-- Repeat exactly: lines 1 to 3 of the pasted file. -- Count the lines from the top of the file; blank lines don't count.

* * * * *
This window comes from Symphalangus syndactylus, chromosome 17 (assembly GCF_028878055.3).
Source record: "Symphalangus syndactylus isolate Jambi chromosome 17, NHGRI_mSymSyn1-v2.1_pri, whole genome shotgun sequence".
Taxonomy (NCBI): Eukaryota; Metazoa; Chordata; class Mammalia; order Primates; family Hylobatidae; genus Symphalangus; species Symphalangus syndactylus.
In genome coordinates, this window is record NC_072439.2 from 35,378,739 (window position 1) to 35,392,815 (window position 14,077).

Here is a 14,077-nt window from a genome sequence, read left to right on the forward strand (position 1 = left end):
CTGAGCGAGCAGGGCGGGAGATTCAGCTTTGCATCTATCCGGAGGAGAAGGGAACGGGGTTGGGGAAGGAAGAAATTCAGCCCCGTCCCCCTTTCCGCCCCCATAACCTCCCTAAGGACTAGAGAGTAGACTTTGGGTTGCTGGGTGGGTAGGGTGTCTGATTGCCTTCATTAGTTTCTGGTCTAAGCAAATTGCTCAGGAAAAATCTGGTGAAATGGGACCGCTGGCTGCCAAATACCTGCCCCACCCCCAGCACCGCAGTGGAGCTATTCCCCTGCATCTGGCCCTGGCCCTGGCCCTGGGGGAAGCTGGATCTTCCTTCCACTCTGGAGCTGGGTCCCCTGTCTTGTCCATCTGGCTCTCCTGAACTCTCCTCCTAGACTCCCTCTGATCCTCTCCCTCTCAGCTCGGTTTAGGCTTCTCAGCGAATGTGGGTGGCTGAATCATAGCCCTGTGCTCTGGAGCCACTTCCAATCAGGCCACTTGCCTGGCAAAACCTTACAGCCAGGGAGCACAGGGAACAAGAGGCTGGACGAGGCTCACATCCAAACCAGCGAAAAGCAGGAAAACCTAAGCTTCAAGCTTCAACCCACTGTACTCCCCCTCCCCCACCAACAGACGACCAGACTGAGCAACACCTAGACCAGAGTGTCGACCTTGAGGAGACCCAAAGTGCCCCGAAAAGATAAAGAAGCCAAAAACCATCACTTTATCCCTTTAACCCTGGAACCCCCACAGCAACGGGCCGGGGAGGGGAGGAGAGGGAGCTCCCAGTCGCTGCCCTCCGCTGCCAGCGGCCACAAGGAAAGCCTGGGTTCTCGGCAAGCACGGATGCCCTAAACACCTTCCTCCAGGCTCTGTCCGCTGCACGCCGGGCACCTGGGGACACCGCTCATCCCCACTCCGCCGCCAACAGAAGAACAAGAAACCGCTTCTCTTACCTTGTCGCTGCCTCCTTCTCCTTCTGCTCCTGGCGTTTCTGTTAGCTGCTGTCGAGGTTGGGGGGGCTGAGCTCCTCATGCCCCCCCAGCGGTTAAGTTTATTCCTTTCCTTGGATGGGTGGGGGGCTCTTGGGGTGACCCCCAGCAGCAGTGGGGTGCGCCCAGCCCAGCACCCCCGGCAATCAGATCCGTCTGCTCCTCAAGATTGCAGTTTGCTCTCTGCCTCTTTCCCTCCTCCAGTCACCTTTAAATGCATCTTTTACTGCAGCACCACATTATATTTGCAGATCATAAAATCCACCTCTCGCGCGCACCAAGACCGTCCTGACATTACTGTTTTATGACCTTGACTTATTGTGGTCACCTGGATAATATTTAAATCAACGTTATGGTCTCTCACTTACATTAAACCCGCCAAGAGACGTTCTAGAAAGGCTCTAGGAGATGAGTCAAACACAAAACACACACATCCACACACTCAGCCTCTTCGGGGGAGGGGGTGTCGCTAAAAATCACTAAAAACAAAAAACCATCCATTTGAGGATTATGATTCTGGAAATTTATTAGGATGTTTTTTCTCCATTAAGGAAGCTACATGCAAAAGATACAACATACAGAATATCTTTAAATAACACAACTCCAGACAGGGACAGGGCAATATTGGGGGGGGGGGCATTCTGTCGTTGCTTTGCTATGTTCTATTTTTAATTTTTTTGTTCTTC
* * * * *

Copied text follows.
This window comes from Symphalangus syndactylus, chromosome 17 (assembly GCF_028878055.3).
Source record: "Symphalangus syndactylus isolate Jambi chromosome 17, NHGRI_mSymSyn1-v2.1_pri, whole genome shotgun sequence".
Taxonomy (NCBI): Eukaryota; Metazoa; Chordata; class Mammalia; order Primates; family Hylobatidae; genus Symphalangus; species Symphalangus syndactylus.